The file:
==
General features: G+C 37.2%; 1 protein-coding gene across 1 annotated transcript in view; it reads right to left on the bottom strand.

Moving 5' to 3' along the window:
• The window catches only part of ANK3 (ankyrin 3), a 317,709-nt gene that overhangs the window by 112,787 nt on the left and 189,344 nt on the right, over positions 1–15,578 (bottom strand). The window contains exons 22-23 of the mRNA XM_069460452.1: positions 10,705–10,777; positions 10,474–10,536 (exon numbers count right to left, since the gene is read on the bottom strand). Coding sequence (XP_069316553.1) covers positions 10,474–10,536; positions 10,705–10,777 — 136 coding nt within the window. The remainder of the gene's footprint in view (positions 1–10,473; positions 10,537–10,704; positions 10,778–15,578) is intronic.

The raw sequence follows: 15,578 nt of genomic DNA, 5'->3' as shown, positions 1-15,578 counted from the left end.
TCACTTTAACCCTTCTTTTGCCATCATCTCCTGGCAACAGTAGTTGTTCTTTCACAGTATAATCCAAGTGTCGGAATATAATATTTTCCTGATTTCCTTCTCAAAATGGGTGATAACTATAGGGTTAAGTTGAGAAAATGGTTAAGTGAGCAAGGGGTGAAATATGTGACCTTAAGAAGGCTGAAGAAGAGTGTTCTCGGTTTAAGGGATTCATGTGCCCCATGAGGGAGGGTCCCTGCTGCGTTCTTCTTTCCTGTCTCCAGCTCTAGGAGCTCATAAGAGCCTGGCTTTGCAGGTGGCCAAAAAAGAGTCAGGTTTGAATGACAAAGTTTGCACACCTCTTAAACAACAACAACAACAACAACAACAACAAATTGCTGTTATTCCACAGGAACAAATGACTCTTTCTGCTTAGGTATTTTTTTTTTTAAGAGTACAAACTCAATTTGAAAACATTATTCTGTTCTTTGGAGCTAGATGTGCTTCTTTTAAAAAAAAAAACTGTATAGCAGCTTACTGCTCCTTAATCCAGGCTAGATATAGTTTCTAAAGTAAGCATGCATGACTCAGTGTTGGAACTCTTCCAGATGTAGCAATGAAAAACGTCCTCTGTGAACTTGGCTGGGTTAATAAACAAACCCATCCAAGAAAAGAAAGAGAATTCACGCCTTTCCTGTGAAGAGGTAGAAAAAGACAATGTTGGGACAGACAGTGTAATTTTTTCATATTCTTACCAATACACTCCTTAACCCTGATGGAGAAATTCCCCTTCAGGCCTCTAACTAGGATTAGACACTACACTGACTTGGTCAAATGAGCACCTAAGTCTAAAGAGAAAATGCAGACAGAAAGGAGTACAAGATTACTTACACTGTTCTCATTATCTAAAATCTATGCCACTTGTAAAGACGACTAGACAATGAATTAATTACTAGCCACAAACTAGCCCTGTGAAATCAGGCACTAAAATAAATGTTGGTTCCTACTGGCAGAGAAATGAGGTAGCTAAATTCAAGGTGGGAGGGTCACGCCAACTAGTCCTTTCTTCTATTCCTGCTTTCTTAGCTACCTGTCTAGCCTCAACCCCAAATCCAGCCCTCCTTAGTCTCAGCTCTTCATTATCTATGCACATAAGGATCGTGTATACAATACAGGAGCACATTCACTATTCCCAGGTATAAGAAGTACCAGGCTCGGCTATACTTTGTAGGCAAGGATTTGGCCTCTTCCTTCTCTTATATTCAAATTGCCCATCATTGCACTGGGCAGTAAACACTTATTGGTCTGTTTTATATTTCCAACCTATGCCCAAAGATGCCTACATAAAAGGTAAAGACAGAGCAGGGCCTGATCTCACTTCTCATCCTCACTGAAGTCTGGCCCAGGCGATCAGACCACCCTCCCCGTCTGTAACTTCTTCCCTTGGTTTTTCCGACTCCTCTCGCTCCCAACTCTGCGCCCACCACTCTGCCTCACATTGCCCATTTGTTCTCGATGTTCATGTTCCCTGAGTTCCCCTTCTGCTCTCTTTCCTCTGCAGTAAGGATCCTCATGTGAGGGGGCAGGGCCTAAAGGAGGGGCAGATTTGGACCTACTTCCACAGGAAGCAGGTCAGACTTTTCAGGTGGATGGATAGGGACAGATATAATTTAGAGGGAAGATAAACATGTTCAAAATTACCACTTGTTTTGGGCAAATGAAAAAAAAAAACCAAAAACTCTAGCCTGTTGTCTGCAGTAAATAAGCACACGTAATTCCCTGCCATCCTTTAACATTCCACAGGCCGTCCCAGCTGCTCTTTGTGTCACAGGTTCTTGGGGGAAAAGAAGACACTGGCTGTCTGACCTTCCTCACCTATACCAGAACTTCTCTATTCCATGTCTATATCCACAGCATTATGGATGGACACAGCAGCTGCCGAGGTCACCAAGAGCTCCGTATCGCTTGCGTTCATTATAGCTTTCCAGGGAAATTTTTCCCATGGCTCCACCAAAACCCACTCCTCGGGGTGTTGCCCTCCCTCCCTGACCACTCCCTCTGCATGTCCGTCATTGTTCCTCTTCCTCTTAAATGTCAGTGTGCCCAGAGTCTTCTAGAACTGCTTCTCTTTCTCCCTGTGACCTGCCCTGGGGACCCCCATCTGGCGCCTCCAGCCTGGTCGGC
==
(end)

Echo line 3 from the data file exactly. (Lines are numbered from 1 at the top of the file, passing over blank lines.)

• The window catches only part of ANK3 (ankyrin 3), a 317,709-nt gene that overhangs the window by 112,787 nt on the left and 189,344 nt on the right, over positions 1–15,578 (bottom strand). The window contains exons 22-23 of the mRNA XM_069460452.1: positions 10,705–10,777; positions 10,474–10,536 (exon numbers count right to left, since the gene is read on the bottom strand). Coding sequence (XP_069316553.1) covers positions 10,474–10,536; positions 10,705–10,777 — 136 coding nt within the window. The remainder of the gene's footprint in view (positions 1–10,473; positions 10,537–10,704; positions 10,778–15,578) is intronic.